19th-century queries….

Please do not feel compelled to answer all of these questions.  They are meant to stimulate your own comments.

1.  What were some of the Victorian views of women that impeded “painterly progress?”

2.  What was the “Woman Question?”

3.  How do we explain the disconnect that existed between the romantic, sentimental paintings of the period that simultaneously witnessed such relatively monumental progress in the status of women?

4.  Did the foundation of societies for female artists alter the status achieved by these artists?  Why or why not?

5.  Were the ills of society reflected in the visual arts?  For example, is there evidence of the exploitation of servants, of governesses, etc. in art?

6.  Prostitution was described as the obverse side of the marriage coin.  Discuss!  Why did so many Pre-Raphaelites choose to depict women of fallen virtue?

7.  How does the British love of animals come into play in the story of Rosa Bonheur?  Does her portrayal of animals differ from that of her contemporaries?

8.  How do the issues of suffrage and anti-vivisection intersect in the nineteenth century?

9.  What was the impact of Black Beauty?  Do you remember its effect on you?

10.  Did women treat travel to other countries with the same degree of alterity and colonialism as their male counterparts?  How did the Society of Female Artists encourage these painters?


3 responses

  1. Oh man. The letter from the “irate” Pennsylvania Academy member…. I didn’t know whether to laugh, cry or yell. “Chaste and delicate thoughts” (175) Seriously dude?

    “Women artists existed in a contradictory relationship to the prevailing middle-class ideals of femininity.” (176) Ambitious women today still exist in a contradictory relationship.

    I was excited to read the bit about women working together! (180) Collaboratives here we come!

    Oh man…. Prostitution enables the Victorian family? That’s problematic!

    Even more problematic is the conflation of women with animals. I’ll save my rant for class, but oh boy is making women less than human (i.e. animalistic) a huge uh-oh.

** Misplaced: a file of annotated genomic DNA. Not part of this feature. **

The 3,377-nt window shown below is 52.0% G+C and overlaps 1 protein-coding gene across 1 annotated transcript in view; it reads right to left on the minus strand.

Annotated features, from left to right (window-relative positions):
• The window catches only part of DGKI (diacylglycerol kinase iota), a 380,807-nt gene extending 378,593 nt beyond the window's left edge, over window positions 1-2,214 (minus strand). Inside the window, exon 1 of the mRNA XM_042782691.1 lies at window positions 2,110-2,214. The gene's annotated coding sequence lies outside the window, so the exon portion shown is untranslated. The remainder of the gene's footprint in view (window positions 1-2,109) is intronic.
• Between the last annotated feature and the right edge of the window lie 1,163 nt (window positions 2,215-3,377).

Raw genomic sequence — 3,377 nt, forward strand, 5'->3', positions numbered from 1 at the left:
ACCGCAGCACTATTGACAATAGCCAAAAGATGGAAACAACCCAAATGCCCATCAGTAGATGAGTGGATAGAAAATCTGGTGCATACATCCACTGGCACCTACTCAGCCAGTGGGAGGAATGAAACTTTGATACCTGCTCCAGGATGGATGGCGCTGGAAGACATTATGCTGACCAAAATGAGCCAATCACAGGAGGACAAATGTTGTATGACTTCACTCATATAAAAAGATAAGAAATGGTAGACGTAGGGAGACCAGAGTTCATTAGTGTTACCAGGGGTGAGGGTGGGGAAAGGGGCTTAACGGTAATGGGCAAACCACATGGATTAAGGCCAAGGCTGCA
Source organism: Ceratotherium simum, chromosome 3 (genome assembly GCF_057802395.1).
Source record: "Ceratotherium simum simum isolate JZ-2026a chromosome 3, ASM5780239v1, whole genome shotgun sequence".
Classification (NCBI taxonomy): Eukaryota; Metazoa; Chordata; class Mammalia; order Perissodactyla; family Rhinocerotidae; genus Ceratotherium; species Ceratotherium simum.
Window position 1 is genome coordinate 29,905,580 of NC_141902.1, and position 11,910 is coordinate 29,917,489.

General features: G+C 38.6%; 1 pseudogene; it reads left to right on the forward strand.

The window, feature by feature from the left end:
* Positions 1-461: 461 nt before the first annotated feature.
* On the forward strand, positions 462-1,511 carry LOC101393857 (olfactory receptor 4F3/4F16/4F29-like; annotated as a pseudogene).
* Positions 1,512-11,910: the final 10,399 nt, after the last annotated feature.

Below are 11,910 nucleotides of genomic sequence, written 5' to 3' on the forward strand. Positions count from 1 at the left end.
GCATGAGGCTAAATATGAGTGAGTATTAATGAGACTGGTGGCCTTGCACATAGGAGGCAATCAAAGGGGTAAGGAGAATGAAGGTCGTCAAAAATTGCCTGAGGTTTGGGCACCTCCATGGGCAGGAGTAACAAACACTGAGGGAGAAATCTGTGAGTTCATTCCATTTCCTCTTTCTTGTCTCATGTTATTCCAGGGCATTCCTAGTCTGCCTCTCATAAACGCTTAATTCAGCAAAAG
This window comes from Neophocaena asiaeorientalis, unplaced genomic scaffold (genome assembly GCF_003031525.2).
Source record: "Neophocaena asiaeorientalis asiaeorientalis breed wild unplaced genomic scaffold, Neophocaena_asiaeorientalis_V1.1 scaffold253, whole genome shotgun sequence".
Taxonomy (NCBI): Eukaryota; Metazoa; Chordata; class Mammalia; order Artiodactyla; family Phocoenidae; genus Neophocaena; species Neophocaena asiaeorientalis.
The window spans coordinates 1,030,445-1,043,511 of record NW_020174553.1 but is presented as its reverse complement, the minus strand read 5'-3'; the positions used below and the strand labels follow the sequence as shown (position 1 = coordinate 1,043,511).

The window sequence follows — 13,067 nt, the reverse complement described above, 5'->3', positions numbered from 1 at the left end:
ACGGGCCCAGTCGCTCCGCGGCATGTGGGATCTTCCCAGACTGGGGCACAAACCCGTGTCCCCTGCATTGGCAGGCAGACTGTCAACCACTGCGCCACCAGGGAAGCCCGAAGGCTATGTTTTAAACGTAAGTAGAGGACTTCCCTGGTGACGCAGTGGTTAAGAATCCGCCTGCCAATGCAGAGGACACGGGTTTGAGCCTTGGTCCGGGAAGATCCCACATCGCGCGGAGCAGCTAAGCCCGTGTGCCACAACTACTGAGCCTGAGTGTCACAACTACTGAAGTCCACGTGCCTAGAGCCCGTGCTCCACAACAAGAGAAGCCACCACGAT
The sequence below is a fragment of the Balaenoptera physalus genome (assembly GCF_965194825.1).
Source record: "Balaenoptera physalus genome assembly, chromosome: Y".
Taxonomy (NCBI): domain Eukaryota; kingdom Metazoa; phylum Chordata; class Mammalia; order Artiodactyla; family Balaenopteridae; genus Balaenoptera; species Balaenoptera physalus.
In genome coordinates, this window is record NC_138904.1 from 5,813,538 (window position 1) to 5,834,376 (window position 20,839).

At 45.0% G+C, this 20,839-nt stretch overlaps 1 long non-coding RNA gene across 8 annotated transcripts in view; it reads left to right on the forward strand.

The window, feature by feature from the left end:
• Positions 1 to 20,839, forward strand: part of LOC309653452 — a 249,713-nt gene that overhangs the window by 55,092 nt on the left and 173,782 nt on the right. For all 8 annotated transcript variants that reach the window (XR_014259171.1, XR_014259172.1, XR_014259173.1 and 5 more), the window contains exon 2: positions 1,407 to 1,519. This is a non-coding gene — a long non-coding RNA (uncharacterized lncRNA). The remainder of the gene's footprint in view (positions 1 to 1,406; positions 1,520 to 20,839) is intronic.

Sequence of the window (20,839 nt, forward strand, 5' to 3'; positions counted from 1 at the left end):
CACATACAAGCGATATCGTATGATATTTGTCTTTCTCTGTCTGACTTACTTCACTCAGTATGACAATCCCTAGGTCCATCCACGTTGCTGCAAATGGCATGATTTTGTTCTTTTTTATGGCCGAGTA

I definitely remember watching the movie version of Black Beauty. I don’t think I cried, but my reaction was anger and sadness. It was one of the few VHS tapes at grandma’s house so I definitely watched it several times.

    The female twist on Orientalism was a surprise. I can’t wait to discuss!

  2. I am so excited to get into the 19th Century. I agree with Ellie that much of the discussion around “feminine art” at the time is so ridiculously problematic that it is difficult to imagine it happening at the same time as the huge strides of the early feminist movements. As a child I was constantly fascinated with Victorian culture, so, while problematic, these statements were far from surprising. I had, however, never really considered the role of servants or governesses and their presence in the home/art.

    I found Rebecca Solomon’s “The Governess” to be particularly interesting. While to book emphasizes the different clothing of the two women, I think a more notable difference is that of their roles in the painting. The wife is displayed as the entertainer and the governess takes on a maternal role, embracing the child and helping him. This seems to be a critique of the role of the governess. While the Victorian wife was supposed to have a virtuoso of talents, she was also supposed to have a very active role in her child’s life. It seems that in this work she is more invested in entertaining.

    I watched Black Beauty as a child but do not remember it well. I know only that it is sad and that my Daddy loves it (its just something about a boy and his horse, gets him every time…)

    I cannot wait to hear what others thought of this chapter.

  3. Sorry my response is so late!

    “The qualities that defined the artist — independence, self-reliance, competitiveness — belonged to a male sphere of influence and action. Women who adopted these traits, who turned their backs on amateur artistic accomplishments…risked being labelled as sexual deviants.” (177) This idea is continually reemphasized! (Who knew deviating from flower watercolors made you such a deviant? Ruh roh!)

    I second Ellie. Yay for women collaborating!

    I was unfamiliar with Lady Hawarden Clementina. I liked the description of her work by Chadwick. “The soft romanticism of her approach and the languid grace of her subjects are in sharp contrast to the feeling of entrapment produced by the walls and mirrors against which she frequently posed her subjects.” (184)

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